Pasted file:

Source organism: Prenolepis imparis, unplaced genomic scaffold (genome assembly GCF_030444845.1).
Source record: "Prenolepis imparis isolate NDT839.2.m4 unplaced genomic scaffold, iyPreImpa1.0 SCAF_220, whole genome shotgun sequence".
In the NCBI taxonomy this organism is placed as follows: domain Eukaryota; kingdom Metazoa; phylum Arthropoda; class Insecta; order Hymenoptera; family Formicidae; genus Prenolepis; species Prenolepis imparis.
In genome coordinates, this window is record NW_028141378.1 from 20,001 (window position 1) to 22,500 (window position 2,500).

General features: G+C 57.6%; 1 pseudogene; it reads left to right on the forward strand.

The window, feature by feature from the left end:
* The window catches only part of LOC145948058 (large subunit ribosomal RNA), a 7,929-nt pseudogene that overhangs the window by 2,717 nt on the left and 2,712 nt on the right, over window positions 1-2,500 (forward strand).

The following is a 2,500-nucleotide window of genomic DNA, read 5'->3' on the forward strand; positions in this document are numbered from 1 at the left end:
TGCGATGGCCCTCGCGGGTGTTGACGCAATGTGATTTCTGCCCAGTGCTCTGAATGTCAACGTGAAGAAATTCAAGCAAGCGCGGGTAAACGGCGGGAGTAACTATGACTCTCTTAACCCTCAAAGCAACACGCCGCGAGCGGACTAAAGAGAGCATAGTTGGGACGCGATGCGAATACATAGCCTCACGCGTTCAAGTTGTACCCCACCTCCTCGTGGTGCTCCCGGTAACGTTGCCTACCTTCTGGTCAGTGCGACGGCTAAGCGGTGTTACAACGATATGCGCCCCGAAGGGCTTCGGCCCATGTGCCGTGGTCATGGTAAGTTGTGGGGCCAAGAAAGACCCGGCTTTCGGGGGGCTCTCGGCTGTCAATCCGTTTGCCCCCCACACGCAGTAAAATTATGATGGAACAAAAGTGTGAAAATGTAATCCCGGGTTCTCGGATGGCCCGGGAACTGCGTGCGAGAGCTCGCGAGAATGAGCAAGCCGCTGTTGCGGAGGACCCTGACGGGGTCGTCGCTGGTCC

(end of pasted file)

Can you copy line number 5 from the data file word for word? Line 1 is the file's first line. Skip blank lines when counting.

General features: G+C 57.6%; 1 pseudogene; it reads left to right on the forward strand.